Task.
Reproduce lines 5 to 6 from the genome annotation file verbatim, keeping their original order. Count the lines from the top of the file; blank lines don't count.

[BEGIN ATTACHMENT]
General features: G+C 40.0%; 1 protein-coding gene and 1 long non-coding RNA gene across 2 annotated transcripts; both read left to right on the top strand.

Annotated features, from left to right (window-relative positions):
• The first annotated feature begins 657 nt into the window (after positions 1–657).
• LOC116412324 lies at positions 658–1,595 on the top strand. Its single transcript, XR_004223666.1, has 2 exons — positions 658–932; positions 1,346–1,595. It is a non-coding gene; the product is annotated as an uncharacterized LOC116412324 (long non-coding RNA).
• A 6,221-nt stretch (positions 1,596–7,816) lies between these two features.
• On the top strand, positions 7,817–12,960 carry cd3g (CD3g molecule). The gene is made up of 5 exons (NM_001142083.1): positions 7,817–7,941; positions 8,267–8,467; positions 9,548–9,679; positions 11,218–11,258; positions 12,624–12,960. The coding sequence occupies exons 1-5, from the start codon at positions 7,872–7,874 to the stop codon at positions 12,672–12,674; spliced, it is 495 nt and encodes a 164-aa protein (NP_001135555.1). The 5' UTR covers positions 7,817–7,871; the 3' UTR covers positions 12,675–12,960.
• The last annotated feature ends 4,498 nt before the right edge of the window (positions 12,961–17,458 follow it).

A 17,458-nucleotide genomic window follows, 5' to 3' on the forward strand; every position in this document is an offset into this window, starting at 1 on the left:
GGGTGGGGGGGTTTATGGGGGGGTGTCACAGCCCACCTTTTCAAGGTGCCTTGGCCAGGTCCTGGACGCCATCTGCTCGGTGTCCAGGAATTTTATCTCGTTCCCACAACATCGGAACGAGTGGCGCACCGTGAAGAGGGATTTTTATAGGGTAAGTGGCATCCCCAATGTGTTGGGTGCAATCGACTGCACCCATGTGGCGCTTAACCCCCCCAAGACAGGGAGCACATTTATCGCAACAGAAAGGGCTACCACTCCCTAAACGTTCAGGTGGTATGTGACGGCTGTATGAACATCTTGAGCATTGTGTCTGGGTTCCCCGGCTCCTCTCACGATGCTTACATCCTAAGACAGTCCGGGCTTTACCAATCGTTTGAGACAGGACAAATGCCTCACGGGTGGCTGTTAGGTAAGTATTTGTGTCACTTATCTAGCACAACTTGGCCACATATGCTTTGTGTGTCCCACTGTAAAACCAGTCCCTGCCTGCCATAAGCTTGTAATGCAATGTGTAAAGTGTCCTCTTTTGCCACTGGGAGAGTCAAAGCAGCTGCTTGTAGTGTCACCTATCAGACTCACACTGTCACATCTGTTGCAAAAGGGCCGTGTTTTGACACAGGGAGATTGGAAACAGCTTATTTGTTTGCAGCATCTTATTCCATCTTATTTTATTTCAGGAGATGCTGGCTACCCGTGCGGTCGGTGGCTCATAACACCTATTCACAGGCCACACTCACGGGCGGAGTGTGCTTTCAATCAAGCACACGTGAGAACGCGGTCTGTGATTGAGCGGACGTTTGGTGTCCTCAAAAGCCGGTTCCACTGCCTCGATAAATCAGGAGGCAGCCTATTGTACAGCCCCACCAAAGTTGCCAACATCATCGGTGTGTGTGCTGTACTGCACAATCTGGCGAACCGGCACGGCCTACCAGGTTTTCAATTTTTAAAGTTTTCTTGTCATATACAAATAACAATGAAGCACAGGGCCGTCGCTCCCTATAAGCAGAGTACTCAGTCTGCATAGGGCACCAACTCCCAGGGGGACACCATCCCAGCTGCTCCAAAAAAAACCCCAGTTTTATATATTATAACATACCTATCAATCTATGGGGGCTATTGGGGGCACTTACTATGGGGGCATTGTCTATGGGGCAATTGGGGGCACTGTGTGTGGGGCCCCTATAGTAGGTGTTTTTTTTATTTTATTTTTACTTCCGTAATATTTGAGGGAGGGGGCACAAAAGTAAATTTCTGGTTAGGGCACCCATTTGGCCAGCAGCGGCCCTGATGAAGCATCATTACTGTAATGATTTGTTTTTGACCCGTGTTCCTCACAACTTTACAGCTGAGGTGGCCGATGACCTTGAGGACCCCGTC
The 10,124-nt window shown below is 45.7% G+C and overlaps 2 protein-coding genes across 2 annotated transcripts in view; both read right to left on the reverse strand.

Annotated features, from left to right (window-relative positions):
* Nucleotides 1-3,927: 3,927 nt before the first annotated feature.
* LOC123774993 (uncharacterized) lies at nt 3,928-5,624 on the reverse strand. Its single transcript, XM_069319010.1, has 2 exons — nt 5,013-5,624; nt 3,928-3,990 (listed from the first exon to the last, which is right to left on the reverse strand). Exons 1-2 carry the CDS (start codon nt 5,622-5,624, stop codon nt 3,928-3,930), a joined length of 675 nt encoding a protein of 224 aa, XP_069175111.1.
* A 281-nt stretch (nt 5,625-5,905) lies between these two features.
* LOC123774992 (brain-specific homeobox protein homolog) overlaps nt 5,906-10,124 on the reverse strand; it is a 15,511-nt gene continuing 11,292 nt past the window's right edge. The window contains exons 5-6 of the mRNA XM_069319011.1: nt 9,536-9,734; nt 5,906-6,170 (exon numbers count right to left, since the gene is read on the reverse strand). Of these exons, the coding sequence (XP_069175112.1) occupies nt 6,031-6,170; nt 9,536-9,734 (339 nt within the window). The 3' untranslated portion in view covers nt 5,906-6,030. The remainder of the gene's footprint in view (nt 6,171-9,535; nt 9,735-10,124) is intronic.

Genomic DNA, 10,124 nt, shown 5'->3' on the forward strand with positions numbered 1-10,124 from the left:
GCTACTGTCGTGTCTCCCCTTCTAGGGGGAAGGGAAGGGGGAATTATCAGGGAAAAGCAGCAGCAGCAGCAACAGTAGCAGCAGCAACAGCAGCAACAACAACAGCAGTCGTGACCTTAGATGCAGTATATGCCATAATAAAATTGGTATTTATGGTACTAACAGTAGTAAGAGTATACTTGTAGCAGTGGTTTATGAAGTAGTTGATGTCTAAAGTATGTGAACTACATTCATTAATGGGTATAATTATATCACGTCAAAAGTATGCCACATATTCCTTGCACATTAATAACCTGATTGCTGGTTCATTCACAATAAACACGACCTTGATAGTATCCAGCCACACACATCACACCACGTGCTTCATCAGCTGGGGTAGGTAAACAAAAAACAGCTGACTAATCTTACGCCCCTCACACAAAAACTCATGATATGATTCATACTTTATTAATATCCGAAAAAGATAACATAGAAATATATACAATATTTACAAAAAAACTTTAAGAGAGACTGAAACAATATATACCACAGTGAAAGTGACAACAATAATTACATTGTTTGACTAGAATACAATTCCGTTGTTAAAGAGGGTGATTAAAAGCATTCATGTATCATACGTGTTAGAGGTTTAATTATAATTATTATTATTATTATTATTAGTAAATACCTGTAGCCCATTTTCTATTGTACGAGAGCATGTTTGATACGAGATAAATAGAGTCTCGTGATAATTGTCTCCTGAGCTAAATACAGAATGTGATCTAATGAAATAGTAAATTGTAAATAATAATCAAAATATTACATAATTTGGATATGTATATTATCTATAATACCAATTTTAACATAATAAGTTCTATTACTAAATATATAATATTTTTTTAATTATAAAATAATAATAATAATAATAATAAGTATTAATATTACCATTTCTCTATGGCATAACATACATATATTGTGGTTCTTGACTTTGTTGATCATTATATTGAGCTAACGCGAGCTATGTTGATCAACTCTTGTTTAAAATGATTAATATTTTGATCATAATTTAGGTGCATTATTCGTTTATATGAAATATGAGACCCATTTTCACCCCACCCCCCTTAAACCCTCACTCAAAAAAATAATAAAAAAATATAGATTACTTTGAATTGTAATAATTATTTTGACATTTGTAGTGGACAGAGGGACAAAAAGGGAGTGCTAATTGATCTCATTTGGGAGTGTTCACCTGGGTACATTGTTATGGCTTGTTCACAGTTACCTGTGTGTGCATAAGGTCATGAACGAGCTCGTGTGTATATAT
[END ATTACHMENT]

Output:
• A 6,221-nt stretch (positions 1,596–7,816) lies between these two features.
• On the top strand, positions 7,817–12,960 carry cd3g (CD3g molecule). The gene is made up of 5 exons (NM_001142083.1): positions 7,817–7,941; positions 8,267–8,467; positions 9,548–9,679; positions 11,218–11,258; positions 12,624–12,960. The coding sequence occupies exons 1-5, from the start codon at positions 7,872–7,874 to the stop codon at positions 12,672–12,674; spliced, it is 495 nt and encodes a 164-aa protein (NP_001135555.1). The 5' UTR covers positions 7,817–7,871; the 3' UTR covers positions 12,675–12,960.